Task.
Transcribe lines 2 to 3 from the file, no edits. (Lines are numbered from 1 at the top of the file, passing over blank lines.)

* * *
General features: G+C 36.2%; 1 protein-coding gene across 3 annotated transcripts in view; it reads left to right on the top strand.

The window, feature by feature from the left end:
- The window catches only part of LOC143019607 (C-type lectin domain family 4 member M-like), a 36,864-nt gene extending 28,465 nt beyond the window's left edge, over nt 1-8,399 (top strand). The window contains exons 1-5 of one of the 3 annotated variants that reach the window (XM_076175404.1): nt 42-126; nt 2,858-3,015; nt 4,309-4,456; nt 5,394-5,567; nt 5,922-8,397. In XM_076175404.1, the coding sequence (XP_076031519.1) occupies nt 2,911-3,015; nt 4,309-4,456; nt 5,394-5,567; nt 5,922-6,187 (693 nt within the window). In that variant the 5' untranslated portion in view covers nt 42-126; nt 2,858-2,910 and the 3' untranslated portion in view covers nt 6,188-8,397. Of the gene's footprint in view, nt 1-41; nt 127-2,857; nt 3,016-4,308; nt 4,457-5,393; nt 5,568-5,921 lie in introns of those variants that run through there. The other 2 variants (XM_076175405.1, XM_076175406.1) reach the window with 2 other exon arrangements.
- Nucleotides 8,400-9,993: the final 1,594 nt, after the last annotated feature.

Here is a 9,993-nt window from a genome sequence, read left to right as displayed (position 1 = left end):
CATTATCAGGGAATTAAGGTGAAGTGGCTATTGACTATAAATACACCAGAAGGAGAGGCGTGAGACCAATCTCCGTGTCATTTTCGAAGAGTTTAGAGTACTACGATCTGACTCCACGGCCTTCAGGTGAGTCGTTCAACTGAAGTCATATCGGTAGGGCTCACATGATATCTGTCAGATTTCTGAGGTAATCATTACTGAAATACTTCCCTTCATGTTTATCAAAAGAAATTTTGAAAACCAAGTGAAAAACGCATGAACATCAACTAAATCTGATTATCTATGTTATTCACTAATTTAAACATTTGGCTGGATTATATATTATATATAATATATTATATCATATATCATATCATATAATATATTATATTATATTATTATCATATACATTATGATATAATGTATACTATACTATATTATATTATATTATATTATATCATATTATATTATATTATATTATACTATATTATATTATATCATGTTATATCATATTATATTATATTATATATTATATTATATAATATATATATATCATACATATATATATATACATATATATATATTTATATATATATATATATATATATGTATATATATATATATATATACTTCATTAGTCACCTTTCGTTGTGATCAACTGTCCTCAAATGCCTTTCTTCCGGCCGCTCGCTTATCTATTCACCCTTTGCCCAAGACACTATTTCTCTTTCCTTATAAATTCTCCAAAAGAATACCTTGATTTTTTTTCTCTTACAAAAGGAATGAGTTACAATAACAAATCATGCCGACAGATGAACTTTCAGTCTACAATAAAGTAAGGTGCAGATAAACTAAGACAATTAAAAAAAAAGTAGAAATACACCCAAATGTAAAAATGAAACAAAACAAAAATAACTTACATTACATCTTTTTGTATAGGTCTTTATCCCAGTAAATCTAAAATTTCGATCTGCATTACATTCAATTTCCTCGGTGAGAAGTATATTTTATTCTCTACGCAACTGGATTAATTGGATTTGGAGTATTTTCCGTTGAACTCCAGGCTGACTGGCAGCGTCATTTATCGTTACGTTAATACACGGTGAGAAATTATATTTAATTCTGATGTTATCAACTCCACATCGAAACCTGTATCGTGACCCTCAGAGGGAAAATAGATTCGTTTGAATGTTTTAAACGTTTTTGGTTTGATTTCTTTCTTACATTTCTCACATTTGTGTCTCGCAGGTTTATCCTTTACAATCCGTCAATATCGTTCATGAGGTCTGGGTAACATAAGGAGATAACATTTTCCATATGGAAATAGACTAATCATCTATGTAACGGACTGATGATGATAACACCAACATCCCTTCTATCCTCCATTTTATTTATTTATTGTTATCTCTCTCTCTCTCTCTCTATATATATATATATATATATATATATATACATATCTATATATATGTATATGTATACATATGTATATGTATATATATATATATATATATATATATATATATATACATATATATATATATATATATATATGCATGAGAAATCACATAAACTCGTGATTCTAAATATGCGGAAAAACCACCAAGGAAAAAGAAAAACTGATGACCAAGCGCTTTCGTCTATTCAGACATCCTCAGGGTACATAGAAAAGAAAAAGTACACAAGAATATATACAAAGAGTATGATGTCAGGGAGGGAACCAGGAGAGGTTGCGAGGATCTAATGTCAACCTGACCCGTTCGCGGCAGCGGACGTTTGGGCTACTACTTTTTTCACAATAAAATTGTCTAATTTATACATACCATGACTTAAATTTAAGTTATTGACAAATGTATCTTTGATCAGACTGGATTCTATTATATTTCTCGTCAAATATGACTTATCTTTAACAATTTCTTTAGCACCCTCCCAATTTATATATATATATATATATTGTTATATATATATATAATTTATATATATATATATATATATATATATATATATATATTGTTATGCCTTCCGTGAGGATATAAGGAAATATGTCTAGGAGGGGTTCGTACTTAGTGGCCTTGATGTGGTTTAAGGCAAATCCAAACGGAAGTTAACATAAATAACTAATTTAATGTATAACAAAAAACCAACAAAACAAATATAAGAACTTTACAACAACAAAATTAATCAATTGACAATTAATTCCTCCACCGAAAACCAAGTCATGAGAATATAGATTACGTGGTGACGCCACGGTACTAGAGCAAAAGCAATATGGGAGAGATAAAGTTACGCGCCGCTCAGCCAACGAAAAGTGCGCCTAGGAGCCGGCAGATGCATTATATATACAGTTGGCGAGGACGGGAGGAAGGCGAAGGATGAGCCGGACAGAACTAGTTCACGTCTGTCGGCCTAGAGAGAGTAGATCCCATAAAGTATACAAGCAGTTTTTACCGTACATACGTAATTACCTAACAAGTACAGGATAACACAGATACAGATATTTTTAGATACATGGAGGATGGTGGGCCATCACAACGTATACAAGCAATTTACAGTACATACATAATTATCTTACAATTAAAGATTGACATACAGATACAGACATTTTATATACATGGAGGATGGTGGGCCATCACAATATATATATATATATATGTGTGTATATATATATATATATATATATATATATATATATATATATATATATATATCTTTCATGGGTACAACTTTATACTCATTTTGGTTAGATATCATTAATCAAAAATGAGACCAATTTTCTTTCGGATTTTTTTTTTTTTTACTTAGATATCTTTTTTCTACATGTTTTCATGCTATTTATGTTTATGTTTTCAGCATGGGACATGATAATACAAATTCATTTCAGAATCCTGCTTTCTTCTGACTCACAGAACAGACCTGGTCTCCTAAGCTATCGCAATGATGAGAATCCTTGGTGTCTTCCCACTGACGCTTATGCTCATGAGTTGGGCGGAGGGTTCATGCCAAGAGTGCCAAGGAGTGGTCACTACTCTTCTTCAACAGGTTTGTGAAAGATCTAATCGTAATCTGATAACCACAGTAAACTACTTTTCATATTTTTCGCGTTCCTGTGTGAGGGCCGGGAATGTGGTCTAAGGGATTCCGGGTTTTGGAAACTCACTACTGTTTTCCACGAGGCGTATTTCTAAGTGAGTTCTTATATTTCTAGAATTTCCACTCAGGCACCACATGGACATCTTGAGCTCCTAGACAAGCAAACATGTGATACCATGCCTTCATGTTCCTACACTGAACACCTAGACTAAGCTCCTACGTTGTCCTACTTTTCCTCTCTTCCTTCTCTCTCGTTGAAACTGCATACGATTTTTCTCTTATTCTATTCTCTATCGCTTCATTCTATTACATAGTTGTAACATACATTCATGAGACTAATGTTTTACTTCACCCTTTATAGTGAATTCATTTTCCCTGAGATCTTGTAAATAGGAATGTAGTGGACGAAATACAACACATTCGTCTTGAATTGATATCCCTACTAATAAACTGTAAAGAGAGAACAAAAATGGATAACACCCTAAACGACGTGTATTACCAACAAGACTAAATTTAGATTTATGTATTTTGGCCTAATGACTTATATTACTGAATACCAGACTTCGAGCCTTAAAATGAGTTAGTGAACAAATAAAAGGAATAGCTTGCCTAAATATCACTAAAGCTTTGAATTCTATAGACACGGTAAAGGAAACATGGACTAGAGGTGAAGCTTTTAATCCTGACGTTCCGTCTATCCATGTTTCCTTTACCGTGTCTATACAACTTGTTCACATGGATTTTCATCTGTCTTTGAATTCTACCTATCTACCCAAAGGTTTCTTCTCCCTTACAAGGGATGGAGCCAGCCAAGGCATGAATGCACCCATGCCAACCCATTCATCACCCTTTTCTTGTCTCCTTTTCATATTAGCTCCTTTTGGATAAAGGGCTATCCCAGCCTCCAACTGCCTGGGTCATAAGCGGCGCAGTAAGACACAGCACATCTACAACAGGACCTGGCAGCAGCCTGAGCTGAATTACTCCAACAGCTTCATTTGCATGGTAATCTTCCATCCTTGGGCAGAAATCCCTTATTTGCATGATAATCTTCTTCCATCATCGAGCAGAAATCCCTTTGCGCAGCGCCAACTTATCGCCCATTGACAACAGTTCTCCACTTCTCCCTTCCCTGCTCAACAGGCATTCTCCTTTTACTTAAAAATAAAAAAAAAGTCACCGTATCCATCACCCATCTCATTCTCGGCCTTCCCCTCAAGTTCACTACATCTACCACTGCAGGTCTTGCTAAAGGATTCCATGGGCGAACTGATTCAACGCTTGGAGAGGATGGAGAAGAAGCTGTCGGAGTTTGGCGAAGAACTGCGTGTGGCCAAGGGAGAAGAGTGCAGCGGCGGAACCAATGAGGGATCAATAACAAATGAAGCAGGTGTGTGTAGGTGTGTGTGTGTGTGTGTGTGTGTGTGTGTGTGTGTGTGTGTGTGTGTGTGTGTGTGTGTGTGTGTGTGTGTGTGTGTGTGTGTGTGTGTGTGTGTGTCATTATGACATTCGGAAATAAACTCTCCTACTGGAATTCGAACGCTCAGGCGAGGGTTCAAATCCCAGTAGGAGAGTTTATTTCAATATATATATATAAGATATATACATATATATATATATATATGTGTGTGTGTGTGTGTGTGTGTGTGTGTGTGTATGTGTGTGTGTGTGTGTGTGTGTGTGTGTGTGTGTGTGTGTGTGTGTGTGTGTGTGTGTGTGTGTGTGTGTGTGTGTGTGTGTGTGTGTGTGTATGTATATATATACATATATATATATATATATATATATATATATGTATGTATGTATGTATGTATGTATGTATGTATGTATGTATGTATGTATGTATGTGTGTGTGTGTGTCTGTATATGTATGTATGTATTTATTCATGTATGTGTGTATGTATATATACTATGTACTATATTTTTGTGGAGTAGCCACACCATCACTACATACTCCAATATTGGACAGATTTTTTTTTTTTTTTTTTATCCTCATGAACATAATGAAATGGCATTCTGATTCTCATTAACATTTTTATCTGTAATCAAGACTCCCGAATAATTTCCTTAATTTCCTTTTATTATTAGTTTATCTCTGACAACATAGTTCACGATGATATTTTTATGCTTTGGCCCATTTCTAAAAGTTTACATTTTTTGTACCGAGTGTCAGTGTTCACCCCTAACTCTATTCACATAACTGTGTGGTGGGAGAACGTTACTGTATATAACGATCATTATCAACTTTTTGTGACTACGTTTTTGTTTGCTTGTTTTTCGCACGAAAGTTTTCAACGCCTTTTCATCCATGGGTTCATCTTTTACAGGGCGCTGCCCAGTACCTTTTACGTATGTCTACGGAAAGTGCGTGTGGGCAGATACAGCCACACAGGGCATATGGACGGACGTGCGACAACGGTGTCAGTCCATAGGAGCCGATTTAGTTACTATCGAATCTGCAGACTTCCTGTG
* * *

The window, feature by feature from the left end:
- The window catches only part of LOC143019607 (C-type lectin domain family 4 member M-like), a 36,864-nt gene extending 28,465 nt beyond the window's left edge, over nt 1-8,399 (top strand). The window contains exons 1-5 of one of the 3 annotated variants that reach the window (XM_076175404.1): nt 42-126; nt 2,858-3,015; nt 4,309-4,456; nt 5,394-5,567; nt 5,922-8,397. In XM_076175404.1, the coding sequence (XP_076031519.1) occupies nt 2,911-3,015; nt 4,309-4,456; nt 5,394-5,567; nt 5,922-6,187 (693 nt within the window). In that variant the 5' untranslated portion in view covers nt 42-126; nt 2,858-2,910 and the 3' untranslated portion in view covers nt 6,188-8,397. Of the gene's footprint in view, nt 1-41; nt 127-2,857; nt 3,016-4,308; nt 4,457-5,393; nt 5,568-5,921 lie in introns of those variants that run through there. The other 2 variants (XM_076175405.1, XM_076175406.1) reach the window with 2 other exon arrangements.